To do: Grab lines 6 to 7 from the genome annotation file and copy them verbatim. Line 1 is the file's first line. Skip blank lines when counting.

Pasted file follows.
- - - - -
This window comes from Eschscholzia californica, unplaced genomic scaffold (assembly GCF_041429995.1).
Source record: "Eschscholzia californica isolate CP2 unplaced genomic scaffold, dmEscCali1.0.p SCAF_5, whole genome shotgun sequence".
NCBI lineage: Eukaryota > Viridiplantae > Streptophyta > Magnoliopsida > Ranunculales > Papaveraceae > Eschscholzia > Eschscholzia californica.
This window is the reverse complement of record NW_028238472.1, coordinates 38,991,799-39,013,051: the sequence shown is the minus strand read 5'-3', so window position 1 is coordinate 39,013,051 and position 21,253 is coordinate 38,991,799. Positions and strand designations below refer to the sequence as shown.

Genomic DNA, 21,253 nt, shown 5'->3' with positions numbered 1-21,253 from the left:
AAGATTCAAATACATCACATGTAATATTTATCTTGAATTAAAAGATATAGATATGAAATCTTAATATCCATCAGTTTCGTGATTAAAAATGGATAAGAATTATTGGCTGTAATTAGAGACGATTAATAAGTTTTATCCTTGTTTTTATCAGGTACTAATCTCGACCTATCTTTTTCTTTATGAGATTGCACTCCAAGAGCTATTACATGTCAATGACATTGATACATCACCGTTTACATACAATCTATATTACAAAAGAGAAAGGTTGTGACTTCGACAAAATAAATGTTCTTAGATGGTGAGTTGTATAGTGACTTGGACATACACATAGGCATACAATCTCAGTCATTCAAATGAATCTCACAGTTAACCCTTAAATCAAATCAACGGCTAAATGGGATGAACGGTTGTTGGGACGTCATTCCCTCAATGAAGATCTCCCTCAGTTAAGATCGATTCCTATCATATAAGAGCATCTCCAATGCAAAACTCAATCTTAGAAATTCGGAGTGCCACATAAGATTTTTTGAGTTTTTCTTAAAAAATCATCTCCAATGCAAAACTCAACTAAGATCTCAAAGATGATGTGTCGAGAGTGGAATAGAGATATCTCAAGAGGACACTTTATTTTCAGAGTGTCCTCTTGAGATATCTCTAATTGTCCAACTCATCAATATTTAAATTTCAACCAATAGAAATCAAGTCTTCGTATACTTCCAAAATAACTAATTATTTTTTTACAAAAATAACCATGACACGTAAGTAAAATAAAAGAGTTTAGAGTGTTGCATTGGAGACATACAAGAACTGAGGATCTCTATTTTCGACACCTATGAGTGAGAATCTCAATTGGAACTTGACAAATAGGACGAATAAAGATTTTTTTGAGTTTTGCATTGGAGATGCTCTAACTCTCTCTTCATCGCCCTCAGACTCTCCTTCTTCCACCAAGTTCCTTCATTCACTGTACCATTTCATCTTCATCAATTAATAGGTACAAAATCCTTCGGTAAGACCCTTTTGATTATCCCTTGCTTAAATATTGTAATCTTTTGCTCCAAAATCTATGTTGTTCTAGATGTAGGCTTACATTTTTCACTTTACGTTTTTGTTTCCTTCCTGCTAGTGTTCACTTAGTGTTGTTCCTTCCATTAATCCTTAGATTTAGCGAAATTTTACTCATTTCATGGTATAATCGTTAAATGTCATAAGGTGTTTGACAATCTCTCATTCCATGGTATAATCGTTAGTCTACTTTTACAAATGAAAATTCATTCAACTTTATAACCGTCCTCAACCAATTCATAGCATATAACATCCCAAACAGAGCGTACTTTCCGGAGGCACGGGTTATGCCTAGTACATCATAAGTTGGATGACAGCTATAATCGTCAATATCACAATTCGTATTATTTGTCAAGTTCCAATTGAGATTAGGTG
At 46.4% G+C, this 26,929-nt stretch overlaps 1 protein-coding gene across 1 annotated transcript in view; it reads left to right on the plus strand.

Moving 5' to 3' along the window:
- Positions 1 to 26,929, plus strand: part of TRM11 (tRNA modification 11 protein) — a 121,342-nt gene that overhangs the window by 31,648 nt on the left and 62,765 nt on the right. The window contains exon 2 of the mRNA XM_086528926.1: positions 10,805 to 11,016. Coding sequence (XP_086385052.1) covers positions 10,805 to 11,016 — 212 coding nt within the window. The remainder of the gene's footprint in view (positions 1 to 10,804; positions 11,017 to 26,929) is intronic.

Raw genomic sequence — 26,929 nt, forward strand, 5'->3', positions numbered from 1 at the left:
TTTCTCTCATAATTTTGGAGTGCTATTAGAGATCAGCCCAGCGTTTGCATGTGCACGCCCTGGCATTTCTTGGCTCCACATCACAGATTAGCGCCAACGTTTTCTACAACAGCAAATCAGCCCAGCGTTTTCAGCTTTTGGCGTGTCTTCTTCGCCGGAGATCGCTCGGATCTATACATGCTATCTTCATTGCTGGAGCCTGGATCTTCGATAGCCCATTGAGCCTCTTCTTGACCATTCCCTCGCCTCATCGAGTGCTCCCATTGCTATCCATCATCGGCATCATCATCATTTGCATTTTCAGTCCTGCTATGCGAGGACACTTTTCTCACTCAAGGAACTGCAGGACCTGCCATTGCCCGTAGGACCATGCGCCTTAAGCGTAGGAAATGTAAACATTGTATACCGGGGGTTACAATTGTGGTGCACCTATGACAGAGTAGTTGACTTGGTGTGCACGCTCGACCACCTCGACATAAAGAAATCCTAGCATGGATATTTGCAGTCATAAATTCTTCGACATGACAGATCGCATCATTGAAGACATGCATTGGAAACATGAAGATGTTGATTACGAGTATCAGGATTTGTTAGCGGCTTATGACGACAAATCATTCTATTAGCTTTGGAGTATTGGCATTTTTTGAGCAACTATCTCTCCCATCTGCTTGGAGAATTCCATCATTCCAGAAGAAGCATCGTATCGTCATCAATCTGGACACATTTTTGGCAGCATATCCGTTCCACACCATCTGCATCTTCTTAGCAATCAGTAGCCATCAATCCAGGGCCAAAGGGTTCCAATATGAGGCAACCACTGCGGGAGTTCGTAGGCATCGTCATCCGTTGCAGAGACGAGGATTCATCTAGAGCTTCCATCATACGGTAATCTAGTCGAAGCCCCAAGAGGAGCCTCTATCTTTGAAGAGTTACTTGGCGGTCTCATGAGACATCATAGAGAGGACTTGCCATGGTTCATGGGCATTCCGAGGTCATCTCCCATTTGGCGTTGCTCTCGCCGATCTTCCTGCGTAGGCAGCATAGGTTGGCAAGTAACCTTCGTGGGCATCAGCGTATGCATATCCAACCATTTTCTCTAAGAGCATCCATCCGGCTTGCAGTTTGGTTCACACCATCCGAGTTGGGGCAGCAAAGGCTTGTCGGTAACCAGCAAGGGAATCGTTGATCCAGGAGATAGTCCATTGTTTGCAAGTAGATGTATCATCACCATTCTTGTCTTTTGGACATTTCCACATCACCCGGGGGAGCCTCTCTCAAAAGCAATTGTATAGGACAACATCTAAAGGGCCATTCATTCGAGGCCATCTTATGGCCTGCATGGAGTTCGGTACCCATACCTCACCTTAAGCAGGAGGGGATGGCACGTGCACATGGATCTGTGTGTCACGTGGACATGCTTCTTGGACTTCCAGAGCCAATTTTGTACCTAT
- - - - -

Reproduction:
AAGATTCAAATACATCACATGTAATATTTATCTTGAATTAAAAGATATAGATATGAAATCTTAATATCCATCAGTTTCGTGATTAAAAATGGATAAGAATTATTGGCTGTAATTAGAGACGATTAATAAGTTTTATCCTTGTTTTTATCAGGTACTAATCTCGACCTATCTTTTTCTTTATGAGATTGCACTCCAAGAGCTATTACATGTCAATGACATTGATACATCACCGTTTACATACAATCTATATTACAAAAGAGAAAGGTTGTGACTTCGACAAAATAAATGTTCTTAGATGGTGAGTTGTATAGTGACTTGGACATACACATAGGCATACAATCTCAGTCATTCAAATGAATCTCACAGTTAACCCTTAAATCAAATCAACGGCTAAATGGGATGAACGGTTGTTGGGACGTCATTCCCTCAATGAAGATCTCCCTCAGTTAAGATCGATTCCTATCATATAAGAGCATCTCCAATGCAAAACTCAATCTTAGAAATTCGGAGTGCCACATAAGATTTTTTGAGTTTTTCTTAAAAAATCATCTCCAATGCAAAACTCAACTAAGATCTCAAAGATGATGTGTCGAGAGTGGAATAGAGATATCTCAAGAGGACACTTTATTTTCAGAGTGTCCTCTTGAGATATCTCTAATTGTCCAACTCATCAATATTTAAATTTCAACCAATAGAAATCAAGTCTTCGTATACTTCCAAAATAACTAATTATTTTTTTACAAAAATAACCATGACACGTAAGTAAAATAAAAGAGTTTAGAGTGTTGCATTGGAGACATACAAGAACTGAGGATCTCTATTTTCGACACCTATGAGTGAGAATCTCAATTGGAACTTGACAAATAGGACGAATAAAGATTTTTTTGAGTTTTGCATTGGAGATGCTCTAACTCTCTCTTCATCGCCCTCAGACTCTCCTTCTTCCACCAAGTTCCTTCATTCACTGTACCATTTCATCTTCATCAATTAATAGGTACAAAATCCTTCGGTAAGACCCTTTTGATTATCCCTTGCTTAAATATTGTAATCTTTTGCTCCAAAATCTATGTTGTTCTAGATGTAGGCTTACATTTTTCACTTTACGTTTTTGTTTCCTTCCTGCTAGTGTTCACTTAGTGTTGTTCCTTCCATTAATCCTTAGATTTAGCGAAATTTTACTCATTTCATGGTATAATCGTTAAATGTCATAAGGTGTTTGACAATCTCTCATTCCATGGTATAATCGTTAGTCTACTTTTACAAATGAAAATTCATTCAACTTTATAACCGTCCTCAACCAATTCATAGCATATAACATCCCAAACAGAGCGTACTTTCCGGAGGCACGGGTTATGCCTAGTACATCATAAGTTGGATGACAGCTATAATCGTCAATATCACAATTCGTATTATTTGTCAAGTTCCAATTGAGATTAGGTG
At 46.4% G+C, this 26,929-nt stretch overlaps 1 protein-coding gene across 1 annotated transcript in view; it reads left to right on the plus strand.